Page last updated at 16:25 GMT, Tuesday, 13 January 2009

Russian gas to Europe 'blocked'

Gas pumping station at Sudzha, Russia - photo 11 january
Russia has accused Ukraine of stealing gas meant for Europe

Russian gas giant Gazprom says Ukraine has blocked gas deliveries to Europe, dashing hopes of ending a row which has hit several countries' supplies.

Gazprom deputy head Alexander Medvedev said Ukraine had failed to carry the gas onwards to Europe after it resumed pumping it across their border.

Ukrainian President Viktor Yushchenko called on Russia to "stop the blackmail" and work out an agreement.

Hundreds of thousands of Europeans have been without gas for nearly a week.

Moscow has been unable to resolve differences with Ukraine over debts and pricing.

The BBC's Rupert Wingfield-Hayes, at a pumping station on the Russian-Ukrainian border, says the latest twist in the dispute is symptomatic of the total lack of trust between the two countries.

'Limited' supply

European Commission president Jose Manuel Barroso telephoned Russian Prime Minister Vladimir Putin to express disappointment at the low levels of gas flowing from Russia and at the apparent lack of access to dispatch centres for EU monitors, EU officials said.

Mr Barroso said he would also discuss the problem with the Ukrainian leadership.

Russia shut off the gas to Europe last Wednesday, accusing Kiev of stealing gas meant for other European customers.

Ukraine didn't open the route for gas transit - if the system is closed, we can't provide gas
Alexander Medvedev
Gazprom deputy chairman

Ukraine's domestic supply was cut a week earlier.

However, in a deal reached on Monday, Russia agreed to resume supplies if Russian and EU observers were allowed to monitor their transit through Ukraine.

The move was designed to calm Russian fears that Ukraine was siphoning off gas for its own use.

Russia said gas started flowing from the Russian pumping station at Sudzha at 1030 local time (0730 GMT) on Tuesday.

This was later confirmed by EU monitors, although the amount of gas, they said, was "very limited".

Mr Medvedev said Gazprom had informed the European Commission it was unable to supply gas through Ukraine because Kiev had not opened any export pipelines.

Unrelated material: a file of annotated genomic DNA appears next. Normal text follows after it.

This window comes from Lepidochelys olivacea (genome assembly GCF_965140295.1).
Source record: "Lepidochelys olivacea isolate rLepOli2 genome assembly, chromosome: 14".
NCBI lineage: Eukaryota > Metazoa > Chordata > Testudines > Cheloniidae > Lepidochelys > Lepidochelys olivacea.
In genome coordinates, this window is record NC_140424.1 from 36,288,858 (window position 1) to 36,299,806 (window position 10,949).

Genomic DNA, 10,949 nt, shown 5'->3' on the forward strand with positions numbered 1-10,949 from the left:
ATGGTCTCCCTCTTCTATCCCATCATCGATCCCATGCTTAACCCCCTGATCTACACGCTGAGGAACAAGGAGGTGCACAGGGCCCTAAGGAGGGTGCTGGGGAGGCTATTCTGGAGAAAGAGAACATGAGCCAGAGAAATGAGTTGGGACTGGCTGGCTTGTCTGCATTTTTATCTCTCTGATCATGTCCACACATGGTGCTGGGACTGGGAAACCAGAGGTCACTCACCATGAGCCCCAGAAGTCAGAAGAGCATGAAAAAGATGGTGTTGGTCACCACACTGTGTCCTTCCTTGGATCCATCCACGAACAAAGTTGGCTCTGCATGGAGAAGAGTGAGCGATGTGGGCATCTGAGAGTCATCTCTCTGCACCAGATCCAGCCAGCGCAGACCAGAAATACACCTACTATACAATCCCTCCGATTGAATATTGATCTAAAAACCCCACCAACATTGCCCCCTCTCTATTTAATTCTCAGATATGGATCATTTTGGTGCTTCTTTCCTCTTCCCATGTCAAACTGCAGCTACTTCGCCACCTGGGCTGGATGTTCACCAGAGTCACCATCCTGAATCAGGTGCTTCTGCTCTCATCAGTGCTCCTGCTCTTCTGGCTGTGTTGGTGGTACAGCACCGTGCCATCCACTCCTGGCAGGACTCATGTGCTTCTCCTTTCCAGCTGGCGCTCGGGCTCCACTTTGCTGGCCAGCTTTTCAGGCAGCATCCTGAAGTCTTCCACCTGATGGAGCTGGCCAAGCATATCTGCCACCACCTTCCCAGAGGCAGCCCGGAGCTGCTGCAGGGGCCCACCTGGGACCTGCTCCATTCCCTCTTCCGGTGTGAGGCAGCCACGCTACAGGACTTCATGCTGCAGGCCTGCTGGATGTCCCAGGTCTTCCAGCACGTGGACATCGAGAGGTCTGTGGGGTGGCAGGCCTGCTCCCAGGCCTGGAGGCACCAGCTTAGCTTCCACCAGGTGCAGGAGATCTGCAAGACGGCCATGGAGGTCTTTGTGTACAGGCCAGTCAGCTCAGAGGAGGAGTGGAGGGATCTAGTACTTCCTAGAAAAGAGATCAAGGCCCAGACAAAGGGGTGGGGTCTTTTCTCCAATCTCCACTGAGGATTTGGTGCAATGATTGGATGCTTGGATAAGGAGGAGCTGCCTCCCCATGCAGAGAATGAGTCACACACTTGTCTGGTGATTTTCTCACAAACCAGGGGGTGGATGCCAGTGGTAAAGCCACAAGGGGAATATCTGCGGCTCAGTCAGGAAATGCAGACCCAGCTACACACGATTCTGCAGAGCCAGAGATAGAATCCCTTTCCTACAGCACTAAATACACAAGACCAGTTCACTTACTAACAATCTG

"Ukraine didn't open the route for gas transit," he said.

"If the system is closed, we can't provide gas. The Ukrainian side cynically informed us that the gas transport system had been reoriented to domestic consumers.

"We don't know what to do at the moment."

A man looks through an ice-covered tram window amid freezing temperatures in Sofia, Bulgaria, 12 January 2009
Thousands of Europeans have been left without gas in freezing temperatures

After the gas was switched on at Sudzha, Ukrainian gas company Naftogaz demanded "the immediate resumption of even supply of gas along all transit routes", saying the amount and direction of the gas had not been agreed by the two sides.

Mr Yushchenko, speaking in a televised press conference later on Tuesday, said: "Each person living in Ukraine should understand that what has happened between 1 January and now is not the blackmail of our state, it is the blackmail of each of you."

He went on: "What is most important in these talks now is to bring a halt to the political emotions, stop the blackmail and let experts start working out answers [for transit and supply contracts]."

Major shortages

Russia cut gas supplies to Ukraine on New Year's Day, saying it would pump only enough for customers further down the pipeline.

But then Moscow accused Ukraine of siphoning off gas intended for third countries and it restricted supplies even further.

Ukraine denied the claim, but the flow of Russian gas ceased completely on 7 January, leaving many European countries with major shortages.

The EU gets a quarter of its gas supplies from Russia - 80% of which passes through Ukraine - and more than 15 countries across central Europe have been hit by the shutdown of Russian supplies.

Gas pipelines affected Gas network in Europe

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